Even in recent times, Dr. S. Chandrasekhar, it is understood faced rejection and humiliation, when he propounded his theory of white dwarf stars that ' stars that are upto 1.4 times the mass of the Sun would continue to shrink in size because of gravitational forces within them. Eventually when they exhausted their fuel, these stars would collapse and disappear from the cosmos.
This paper was at that time rejected as being scientifically unsound, and now after fifty years has been applauded and considered worthy of being awarded Nobel Prize for Physics in 1983. (5:1)
This, perhaps, shows that whether it is the religion or the science, whenever any new thought is presented beyond the accepted theories, or confirmed beliefs, it tends to be resisted, ridiculed, and put down. Today it is science, that has become the established religion and everything is tested on the basis of scientific inquiry, which can be demonstrated in the laboratory. This, however, creates a problem in the areas, where scientific knowledge has not reached the stage, at which a particular phenomenon can be comprehended and explained on the basis of known theories. It is only in these grey areas that the question of belief and non-belief gains importance. It is here that the charlatans, the fakes, and the imposters flourish. The common man gets puzzled due to the diverse and varied information that he receives from different sources, each of them professing to be an expert. Everyday he hears incredible stories, sometimes true, sometimes half true, and sometimes the fabrication of the wildest of imagination. When falsehood is clothed and presented as scientific truth, one starts doubting truth itself, till one is personally able to see the results himself by personal verification. But how much can one see and verify personally. Some times and somewhere one has to depend on others. He, therefore, continues to be a doubting Thomas.
It is very much so in the field of Parapsychology, where full potential and power of the human mind has not yet been fully explored, nor have all the laws of nature and universe been deciphered. Doubts continue to linger on the reality of UFOs, ESP, OBEs (Out of body experiences), Reincarnation, Psych-kinesis, Ghosts and Poltergeists, Astrology, Faith-healing, and other allied subjects.
During early part of my life, almost fifty years ago, I had read somewhere that man-eating plants were found in some of the dense forests in Africa, and I had believed it till recently when I read that these stories were not true. There are no such plants. All carnivorous plants are small and the largest animal, which they could devour, would be a tiny reptile or amphibian. (1.15)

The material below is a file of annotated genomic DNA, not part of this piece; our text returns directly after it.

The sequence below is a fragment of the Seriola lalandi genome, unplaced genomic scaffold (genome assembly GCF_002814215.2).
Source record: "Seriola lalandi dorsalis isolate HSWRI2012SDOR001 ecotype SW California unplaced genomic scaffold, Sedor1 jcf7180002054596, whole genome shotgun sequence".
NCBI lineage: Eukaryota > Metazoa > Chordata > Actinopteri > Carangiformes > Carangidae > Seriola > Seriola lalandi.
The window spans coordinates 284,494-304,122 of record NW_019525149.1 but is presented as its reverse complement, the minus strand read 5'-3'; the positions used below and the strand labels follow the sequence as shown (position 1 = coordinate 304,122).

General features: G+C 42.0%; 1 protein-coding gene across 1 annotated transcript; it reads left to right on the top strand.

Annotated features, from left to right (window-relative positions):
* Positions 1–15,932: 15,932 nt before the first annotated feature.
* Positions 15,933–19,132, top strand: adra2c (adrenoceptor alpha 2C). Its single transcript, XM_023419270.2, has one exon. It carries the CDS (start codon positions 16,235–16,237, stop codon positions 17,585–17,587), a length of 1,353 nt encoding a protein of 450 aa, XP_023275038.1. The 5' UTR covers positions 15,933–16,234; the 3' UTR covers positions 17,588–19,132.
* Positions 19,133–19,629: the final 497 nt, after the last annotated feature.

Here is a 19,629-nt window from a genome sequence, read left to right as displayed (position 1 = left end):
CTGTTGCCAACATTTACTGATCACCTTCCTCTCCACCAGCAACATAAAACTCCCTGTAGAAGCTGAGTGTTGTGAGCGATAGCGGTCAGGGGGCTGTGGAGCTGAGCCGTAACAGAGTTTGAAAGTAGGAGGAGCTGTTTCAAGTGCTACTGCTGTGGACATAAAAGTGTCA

Again in 1966, in a newspaper article in India, I had read about a young boy in Seoul, who was three years old but a freak. He cut 19 teeth on the hundredth day, was walking and talking when six month old, had learnt German and English, and was solving complicated problems in differential and integral calculus. The article, further, said that the I.Q. of the boy was over 200 and he was going to the United States to study Physics under Professor Allen D. Schneid at the University Of Michigan. Complete details, including the boy's name, the names of his parents, and where they worked, were mentioned. There could, thus, be no doubt about the authenticity of the news item.
Being unusual news, I kept a copy. Six years later, in October 1972, I wrote to Professor Schneid wanting to know about the further progress the boy had made. The reply I received from the University of Michigan completely baffled me as it said that there was no Professor Schneid in any college in the U.S. and no one had been able to substantiate the existence of either the "genius child" or of Prof. Schneid. The matter becomes all the more intriguing to note that the information had found place in the Guinness Book of World Records with a photograph of the boy and his parents. If what the University of Michigan wrote to me, which I believe to be true, then obviously someone has misguided the Guinness Book people.
Such news might provide some excitement and sensation to the reading public, but it does great harm and destroys the faith in what is being printed as facts by the media. It also creates doubts in the truth about scientifically established facts.
A series of books were published in the late fifties, authored by T. Lobsang Rampa. In "The Third Eye", the author claimed that a Tibetan Lama was writing his life "through" him and had, in fact, fully occupied his body following a slight concussive accident. The publishers were reputed and reliable and the book was categorized as 'non-fiction'. In the forward, the author emphatically stated that his books, "The Third Eye" and "Medical Lama" were true, and the statement was supported by his wife. A heated controversy arose after the publication of these books, and to clear her doubts, my wife wrote to His Holiness the Dalai Lama to throw light on the truth of the story. In reply, a letter was received from the Personal Secretary to His Holiness, that Mr. T. Lobsang Rampa is neither a Tibetan, nor had he ever been to Tibet and they did not place any credence in his works.
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